Agenda Item 11: “The future of financing for WHO: World Health Organization: reforms for a healthy future” and the report A64/INF.Doc/5
Statement by Corporate Accountability International Intervention/IBFAN by Patti Rundall, IBFAN to the 64th World Health Assembly 17 May 2011
Thank you Mr Chairman for allowing me the opportunity to speak. Corporate Accountability International and its partner IBFAN are very concerned about the proposed World Health Forum (WHF) which is presented as an essential element of the global health governance system.
We understand the efforts to ensure the WHO remains a sustainable and viable international organization. However, as many others have said, we do have concerns about the WHF, as proposed, as it could serve to undermine the principles of democratic governance, and the independence and effectiveness of WHO and could serve to increase the power of the already disproportionately powerful for-profit sector.
We urge Member States to reconsider this draft resolution for the following reasons:
1. WHO is an intergovernmental organization with a constitutional mandate to ensure the fundamental right of every human being without distinction to the enjoyment of the highest attainable standard of health. WHO must protect its independence, integrity in decision making and its reputation. It must also guard against manipulation of its governing bodies by private interest actors. We believe this Forum, as described, could undermine the WHO’s ability to fulfill this mandate. How can WHO meets its mandate if it also has to meet the expectations of commercial actors – as the report suggests.
2. It is also proposed that the multi-stakeholder forum will “identify future priorities in global health.” This is a reason for serious concern as it is the WHA’s responsibility to set health priorities, benchmarks and standards which will effectively protect health for all. Previous experience with multi-stakeholder initiatives shows that health priorities and objectives are distorted when they have to be agreed by disproportionately powerful for-profit actors, whose duties and responsibilities are ultimately to their shareholders and employees. Corporate Accountability International’s experience on tobacco and IBFAN’s experience on baby foods illustrate how these industries systematically undermine Member States’ regulatory efforts in line with the Framework Convention on Tobacco Control and WHA’s resolutions.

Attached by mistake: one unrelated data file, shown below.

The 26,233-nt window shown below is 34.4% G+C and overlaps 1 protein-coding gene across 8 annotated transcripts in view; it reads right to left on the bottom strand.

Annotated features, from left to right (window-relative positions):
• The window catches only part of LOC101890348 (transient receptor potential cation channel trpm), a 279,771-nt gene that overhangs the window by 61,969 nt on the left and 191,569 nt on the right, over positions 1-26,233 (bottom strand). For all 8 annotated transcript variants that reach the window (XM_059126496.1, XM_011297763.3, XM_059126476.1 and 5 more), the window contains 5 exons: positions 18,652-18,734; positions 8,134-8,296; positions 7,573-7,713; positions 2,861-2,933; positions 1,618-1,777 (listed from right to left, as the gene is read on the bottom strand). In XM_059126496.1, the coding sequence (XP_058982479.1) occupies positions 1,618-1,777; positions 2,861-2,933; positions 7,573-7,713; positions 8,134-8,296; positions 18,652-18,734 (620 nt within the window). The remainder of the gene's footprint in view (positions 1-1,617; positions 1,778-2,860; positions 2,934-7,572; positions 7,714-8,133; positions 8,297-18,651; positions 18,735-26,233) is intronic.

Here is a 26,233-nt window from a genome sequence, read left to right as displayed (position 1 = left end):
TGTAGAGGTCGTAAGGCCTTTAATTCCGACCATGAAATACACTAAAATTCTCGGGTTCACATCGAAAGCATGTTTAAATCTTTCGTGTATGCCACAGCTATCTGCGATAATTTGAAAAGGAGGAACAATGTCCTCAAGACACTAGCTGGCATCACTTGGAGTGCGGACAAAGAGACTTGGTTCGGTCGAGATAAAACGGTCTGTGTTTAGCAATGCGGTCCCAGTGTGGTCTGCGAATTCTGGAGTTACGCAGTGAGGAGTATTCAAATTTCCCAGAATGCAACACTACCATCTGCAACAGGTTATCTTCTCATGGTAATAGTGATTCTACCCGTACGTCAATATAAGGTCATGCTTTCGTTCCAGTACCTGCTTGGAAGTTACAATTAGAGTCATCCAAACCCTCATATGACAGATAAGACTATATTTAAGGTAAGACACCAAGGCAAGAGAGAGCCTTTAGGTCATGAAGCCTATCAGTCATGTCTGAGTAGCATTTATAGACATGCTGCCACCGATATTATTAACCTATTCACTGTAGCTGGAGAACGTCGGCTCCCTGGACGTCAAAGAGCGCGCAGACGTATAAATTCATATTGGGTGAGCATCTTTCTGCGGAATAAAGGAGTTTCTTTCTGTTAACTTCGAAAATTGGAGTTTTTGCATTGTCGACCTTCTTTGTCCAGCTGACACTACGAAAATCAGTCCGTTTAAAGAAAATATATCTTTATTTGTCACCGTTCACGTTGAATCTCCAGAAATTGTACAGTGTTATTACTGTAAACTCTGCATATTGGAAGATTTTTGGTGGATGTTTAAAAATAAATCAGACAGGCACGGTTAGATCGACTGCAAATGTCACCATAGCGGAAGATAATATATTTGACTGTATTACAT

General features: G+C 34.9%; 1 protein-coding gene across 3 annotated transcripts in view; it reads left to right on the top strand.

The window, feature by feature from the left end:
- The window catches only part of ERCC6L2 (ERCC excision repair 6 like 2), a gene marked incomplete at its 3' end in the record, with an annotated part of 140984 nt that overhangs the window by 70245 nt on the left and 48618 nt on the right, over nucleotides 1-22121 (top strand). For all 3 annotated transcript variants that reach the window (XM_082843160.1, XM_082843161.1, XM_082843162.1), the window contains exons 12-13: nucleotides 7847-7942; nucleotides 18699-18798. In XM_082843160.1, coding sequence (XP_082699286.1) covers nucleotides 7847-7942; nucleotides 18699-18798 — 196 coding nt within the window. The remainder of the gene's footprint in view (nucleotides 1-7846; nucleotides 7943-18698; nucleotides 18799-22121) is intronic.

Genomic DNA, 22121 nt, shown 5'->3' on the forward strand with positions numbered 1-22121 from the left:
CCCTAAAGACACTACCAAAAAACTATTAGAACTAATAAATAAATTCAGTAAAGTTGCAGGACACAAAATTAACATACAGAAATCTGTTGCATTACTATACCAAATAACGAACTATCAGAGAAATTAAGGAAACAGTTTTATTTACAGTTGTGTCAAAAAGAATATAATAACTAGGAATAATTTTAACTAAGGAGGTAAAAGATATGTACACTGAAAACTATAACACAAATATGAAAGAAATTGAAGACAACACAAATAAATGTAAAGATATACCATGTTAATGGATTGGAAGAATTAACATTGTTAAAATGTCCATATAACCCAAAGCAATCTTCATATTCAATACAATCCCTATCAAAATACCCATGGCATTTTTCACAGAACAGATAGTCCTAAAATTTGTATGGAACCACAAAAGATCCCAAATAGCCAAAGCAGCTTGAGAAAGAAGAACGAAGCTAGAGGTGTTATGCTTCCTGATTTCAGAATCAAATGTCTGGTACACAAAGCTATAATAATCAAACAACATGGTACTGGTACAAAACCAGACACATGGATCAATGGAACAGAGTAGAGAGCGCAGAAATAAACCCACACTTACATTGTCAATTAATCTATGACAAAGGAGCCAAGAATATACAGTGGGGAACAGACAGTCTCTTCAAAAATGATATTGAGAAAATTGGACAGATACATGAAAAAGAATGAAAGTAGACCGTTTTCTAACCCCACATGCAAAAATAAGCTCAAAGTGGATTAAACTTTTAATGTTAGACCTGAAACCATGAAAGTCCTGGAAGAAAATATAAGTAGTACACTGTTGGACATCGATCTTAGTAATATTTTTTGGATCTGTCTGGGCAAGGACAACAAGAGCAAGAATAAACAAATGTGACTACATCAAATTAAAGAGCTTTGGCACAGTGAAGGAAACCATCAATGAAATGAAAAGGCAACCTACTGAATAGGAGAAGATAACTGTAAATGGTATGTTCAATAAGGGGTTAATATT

3. The proposed WHF could institutionalize conflicts of interest as the norm within WHO by extending the role of policy and decision shaping to for-profit actors that have an interest in the outcome. WHF could pose a risk, in that it may compromise and distort international and national agreed public health priorities and policies. This is ever more worrying in the absence of a strong and clear WHO policy on conflicts of interest. Transparency, currently promoted as the answer to the problem of conflicts of interest, is an essential requirement but it is not a sufficient safeguard in and of itself. It helps identify conflicts of interest, but does not deal with them directly. This issue has to be tackled clearly. The tobacco industry is not the only problem.
4. The proposed WHF may not achieve the number of outputs desired. It seems only to address financing.
5. Another critical point worth mentioning is that the oversight of the Reform is identified as a Global Policy Group which, as defined, contains no Member States. This is a really important point.
Thank you for your attention.
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